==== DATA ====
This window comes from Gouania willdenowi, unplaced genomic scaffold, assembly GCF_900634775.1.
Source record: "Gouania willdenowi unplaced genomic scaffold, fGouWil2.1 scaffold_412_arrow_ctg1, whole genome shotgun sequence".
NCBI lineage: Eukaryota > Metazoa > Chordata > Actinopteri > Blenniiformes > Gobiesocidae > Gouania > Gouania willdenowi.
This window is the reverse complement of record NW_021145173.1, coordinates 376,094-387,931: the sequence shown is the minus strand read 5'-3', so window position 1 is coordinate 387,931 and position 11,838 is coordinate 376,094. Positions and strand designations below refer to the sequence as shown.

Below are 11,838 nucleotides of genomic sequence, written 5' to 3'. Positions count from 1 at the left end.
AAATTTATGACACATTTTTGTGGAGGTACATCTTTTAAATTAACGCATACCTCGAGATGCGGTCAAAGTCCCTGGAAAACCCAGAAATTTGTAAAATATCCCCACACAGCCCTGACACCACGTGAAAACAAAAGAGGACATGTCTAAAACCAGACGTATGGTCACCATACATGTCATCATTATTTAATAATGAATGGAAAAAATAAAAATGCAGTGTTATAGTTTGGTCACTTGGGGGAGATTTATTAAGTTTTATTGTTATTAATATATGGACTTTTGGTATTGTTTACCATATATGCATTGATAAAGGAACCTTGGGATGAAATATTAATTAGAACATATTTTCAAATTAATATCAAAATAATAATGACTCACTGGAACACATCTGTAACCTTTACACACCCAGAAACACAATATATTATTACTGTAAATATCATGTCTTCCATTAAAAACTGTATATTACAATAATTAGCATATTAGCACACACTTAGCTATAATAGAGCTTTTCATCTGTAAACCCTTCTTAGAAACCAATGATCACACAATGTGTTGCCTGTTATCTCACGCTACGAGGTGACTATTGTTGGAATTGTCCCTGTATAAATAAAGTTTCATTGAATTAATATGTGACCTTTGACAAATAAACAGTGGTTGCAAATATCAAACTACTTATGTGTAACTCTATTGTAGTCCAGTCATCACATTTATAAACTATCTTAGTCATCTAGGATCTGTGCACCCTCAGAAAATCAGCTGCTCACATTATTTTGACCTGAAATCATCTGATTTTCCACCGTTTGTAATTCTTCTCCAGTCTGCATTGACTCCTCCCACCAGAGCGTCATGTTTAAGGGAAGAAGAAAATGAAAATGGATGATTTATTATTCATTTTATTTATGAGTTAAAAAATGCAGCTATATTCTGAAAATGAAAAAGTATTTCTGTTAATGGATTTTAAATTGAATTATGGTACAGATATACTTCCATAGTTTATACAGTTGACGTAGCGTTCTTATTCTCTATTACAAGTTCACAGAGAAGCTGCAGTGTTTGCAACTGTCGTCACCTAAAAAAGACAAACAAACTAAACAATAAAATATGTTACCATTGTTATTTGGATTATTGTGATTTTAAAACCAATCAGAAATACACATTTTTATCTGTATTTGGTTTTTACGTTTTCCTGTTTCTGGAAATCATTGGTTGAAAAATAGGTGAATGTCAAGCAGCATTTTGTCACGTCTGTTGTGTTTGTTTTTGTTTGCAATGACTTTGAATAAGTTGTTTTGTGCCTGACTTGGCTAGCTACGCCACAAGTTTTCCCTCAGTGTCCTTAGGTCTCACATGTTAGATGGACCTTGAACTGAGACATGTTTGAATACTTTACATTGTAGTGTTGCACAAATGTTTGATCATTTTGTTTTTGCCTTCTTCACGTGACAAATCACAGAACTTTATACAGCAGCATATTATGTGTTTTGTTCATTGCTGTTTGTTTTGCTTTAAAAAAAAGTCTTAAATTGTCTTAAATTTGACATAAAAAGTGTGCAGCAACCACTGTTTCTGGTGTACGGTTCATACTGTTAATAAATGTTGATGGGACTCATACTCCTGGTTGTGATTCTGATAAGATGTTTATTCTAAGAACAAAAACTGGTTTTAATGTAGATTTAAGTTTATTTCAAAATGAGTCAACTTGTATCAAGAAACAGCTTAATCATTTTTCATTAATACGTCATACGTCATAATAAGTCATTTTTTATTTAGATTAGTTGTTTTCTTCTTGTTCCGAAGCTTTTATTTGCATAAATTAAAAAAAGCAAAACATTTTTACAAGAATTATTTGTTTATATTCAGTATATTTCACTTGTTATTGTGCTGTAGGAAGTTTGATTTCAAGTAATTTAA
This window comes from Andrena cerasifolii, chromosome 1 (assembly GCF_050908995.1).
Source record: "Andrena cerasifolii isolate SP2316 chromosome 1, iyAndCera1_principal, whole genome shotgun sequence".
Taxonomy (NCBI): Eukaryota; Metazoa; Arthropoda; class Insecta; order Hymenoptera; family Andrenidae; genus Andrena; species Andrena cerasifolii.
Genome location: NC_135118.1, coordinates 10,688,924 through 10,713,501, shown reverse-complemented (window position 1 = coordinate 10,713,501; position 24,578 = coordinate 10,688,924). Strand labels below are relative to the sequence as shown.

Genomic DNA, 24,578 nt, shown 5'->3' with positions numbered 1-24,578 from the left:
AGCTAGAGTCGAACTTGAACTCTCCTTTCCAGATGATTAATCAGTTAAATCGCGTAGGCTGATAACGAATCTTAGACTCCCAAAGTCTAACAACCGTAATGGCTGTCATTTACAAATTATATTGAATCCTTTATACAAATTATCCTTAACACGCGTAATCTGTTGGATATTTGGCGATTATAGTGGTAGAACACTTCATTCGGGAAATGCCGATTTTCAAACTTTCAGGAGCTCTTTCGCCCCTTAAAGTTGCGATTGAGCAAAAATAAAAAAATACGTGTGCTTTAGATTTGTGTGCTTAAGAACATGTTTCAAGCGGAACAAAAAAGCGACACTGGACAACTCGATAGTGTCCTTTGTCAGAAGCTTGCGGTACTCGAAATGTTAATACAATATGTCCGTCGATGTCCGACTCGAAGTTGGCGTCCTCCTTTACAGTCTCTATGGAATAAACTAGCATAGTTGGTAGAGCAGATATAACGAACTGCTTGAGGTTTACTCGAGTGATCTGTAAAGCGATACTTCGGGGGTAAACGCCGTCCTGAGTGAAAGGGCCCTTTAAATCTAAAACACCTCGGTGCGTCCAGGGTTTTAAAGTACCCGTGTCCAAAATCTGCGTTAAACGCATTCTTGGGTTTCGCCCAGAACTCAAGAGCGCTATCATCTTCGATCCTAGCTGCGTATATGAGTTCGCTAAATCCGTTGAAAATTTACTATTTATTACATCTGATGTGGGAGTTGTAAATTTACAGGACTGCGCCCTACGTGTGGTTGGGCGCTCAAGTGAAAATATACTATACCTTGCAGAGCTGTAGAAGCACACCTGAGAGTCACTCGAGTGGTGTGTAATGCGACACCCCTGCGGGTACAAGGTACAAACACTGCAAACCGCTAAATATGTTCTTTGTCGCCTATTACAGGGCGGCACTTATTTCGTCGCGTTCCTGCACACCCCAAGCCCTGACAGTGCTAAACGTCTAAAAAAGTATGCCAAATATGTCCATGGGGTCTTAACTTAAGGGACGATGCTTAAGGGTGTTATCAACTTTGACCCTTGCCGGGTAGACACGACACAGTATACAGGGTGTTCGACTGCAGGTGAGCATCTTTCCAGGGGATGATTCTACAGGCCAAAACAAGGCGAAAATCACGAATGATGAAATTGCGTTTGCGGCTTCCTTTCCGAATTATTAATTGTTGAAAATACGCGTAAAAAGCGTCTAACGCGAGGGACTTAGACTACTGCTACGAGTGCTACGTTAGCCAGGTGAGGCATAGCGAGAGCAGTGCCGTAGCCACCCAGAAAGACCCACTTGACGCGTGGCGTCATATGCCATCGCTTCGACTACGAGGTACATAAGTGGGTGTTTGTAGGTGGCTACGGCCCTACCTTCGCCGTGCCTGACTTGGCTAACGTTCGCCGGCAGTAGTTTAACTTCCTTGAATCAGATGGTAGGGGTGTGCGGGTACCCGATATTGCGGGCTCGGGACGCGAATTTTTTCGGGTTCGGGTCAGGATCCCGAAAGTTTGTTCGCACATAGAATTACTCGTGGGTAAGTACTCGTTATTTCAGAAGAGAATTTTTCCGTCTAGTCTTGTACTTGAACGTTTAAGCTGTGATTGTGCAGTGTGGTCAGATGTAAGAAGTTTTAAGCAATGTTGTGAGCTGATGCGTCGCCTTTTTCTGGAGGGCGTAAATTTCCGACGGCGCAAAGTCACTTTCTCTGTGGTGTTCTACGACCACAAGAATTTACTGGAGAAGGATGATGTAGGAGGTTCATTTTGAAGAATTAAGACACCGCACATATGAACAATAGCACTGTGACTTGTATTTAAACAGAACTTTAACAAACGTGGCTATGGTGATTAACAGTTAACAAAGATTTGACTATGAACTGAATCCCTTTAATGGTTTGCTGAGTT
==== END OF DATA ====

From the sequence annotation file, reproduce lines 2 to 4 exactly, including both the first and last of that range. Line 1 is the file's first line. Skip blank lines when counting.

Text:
Source record: "Gouania willdenowi unplaced genomic scaffold, fGouWil2.1 scaffold_412_arrow_ctg1, whole genome shotgun sequence".
NCBI lineage: Eukaryota > Metazoa > Chordata > Actinopteri > Blenniiformes > Gobiesocidae > Gouania > Gouania willdenowi.
This window is the reverse complement of record NW_021145173.1, coordinates 376,094-387,931: the sequence shown is the minus strand read 5'-3', so window position 1 is coordinate 387,931 and position 11,838 is coordinate 376,094. Positions and strand designations below refer to the sequence as shown.